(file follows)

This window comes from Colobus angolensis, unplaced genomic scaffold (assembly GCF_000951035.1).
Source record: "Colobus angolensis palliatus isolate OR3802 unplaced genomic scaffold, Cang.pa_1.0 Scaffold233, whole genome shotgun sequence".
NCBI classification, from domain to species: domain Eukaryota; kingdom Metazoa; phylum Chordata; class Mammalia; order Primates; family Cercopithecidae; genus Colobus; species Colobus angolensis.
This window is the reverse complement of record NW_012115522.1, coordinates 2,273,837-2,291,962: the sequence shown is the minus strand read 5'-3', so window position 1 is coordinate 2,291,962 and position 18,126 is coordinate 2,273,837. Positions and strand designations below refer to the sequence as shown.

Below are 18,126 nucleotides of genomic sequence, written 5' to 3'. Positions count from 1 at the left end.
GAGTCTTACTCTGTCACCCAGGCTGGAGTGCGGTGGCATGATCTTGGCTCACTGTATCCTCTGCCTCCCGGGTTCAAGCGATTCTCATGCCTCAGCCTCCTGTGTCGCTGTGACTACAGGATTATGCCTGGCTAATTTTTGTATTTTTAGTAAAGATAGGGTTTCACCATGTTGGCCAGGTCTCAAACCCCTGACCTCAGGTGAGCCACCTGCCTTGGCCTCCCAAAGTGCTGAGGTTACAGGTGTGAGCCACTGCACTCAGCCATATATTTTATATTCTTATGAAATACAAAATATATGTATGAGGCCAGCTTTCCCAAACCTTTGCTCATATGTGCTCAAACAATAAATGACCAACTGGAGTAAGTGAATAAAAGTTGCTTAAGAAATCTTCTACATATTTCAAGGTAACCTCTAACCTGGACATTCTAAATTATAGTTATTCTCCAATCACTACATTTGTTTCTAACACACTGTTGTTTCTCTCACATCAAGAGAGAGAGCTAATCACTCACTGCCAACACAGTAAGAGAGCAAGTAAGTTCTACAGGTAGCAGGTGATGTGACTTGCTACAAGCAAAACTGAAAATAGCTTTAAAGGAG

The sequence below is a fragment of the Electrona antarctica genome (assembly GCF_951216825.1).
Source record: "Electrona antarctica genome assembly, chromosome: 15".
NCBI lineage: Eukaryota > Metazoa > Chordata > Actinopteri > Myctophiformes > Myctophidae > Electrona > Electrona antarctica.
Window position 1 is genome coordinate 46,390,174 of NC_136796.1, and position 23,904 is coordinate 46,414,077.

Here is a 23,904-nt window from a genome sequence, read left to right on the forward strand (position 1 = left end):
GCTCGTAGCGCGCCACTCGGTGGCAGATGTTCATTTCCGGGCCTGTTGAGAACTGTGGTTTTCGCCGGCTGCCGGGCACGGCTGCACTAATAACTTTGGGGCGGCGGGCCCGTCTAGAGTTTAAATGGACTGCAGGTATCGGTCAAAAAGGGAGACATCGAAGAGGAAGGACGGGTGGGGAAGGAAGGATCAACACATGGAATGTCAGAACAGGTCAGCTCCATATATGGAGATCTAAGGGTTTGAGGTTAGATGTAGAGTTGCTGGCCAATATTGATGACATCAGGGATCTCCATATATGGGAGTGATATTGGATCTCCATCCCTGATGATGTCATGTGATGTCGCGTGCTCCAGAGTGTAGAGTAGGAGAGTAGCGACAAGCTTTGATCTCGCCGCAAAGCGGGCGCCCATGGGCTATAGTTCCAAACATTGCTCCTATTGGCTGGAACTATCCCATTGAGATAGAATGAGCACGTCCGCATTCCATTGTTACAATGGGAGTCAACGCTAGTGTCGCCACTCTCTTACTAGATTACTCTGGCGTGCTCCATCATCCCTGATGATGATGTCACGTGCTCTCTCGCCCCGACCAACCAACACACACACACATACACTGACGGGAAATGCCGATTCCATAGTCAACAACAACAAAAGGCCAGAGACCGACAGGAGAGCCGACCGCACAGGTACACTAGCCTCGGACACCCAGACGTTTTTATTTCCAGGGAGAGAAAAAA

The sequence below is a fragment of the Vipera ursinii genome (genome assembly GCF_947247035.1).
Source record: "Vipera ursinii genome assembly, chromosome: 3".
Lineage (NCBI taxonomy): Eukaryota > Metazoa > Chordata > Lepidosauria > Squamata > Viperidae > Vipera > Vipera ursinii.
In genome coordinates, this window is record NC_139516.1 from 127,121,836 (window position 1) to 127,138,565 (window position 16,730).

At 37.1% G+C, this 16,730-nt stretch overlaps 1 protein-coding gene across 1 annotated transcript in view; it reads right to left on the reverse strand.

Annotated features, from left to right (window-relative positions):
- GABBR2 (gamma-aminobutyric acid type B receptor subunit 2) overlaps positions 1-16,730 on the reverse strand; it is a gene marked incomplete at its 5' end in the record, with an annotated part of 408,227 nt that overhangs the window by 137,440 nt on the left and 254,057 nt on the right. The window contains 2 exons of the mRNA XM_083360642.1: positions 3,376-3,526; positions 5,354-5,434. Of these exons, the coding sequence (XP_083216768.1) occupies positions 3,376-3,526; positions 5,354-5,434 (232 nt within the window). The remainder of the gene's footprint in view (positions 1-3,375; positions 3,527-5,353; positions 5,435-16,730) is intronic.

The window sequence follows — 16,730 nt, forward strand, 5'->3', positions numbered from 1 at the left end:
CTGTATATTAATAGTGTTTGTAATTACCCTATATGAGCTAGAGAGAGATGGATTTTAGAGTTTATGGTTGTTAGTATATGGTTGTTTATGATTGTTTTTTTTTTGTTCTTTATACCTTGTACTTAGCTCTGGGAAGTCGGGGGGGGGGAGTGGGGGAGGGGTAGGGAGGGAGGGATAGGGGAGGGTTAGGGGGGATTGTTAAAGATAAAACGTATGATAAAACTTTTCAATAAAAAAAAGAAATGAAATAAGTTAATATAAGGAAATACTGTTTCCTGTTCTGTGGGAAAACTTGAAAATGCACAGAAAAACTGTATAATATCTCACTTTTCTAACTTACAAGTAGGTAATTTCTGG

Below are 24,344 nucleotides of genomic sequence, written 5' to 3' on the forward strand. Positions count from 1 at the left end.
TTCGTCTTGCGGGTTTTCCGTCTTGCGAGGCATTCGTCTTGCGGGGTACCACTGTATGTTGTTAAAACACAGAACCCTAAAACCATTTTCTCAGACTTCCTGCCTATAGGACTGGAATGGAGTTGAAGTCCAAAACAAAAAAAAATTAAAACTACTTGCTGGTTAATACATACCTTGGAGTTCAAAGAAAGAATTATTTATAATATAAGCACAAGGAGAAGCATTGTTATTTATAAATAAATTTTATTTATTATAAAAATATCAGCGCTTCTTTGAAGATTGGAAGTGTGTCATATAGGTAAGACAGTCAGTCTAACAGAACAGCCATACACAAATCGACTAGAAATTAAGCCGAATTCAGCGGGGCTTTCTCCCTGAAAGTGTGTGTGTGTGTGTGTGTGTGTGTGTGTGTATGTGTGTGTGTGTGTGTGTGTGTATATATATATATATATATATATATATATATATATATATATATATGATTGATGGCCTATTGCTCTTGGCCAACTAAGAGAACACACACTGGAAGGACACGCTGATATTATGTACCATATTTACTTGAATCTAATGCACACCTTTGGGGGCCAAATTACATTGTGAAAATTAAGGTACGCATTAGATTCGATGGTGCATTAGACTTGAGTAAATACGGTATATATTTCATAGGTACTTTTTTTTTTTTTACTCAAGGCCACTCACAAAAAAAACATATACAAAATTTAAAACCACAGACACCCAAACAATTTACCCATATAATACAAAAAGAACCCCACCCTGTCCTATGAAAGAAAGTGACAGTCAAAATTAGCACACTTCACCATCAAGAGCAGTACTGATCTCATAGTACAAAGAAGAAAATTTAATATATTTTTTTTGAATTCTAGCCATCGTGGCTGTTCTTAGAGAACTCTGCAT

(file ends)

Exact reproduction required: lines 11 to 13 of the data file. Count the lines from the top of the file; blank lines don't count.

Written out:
Here is a 23,904-nt window from a genome sequence, read left to right on the forward strand (position 1 = left end):
GCTCGTAGCGCGCCACTCGGTGGCAGATGTTCATTTCCGGGCCTGTTGAGAACTGTGGTTTTCGCCGGCTGCCGGGCACGGCTGCACTAATAACTTTGGGGCGGCGGGCCCGTCTAGAGTTTAAATGGACTGCAGGTATCGGTCAAAAAGGGAGACATCGAAGAGGAAGGACGGGTGGGGAAGGAAGGATCAACACATGGAATGTCAGAACAGGTCAGCTCCATATATGGAGATCTAAGGGTTTGAGGTTAGATGTAGAGTTGCTGGCCAATATTGATGACATCAGGGATCTCCATATATGGGAGTGATATTGGATCTCCATCCCTGATGATGTCATGTGATGTCGCGTGCTCCAGAGTGTAGAGTAGGAGAGTAGCGACAAGCTTTGATCTCGCCGCAAAGCGGGCGCCCATGGGCTATAGTTCCAAACATTGCTCCTATTGGCTGGAACTATCCCATTGAGATAGAATGAGCACGTCCGCATTCCATTGTTACAATGGGAGTCAACGCTAGTGTCGCCACTCTCTTACTAGATTACTCTGGCGTGCTCCATCATCCCTGATGATGATGTCACGTGCTCTCTCGCCCCGACCAACCAACACACACACACATACACTGACGGGAAATGCCGATTCCATAGTCAACAACAACAAAAGGCCAGAGACCGACAGGAGAGCCGACCGCACAGGTACACTAGCCTCGGACACCCAGACGTTTTTATTTCCAGGGAGAGAAAAAA

The sequence below is a fragment of the Vipera ursinii genome (genome assembly GCF_947247035.1).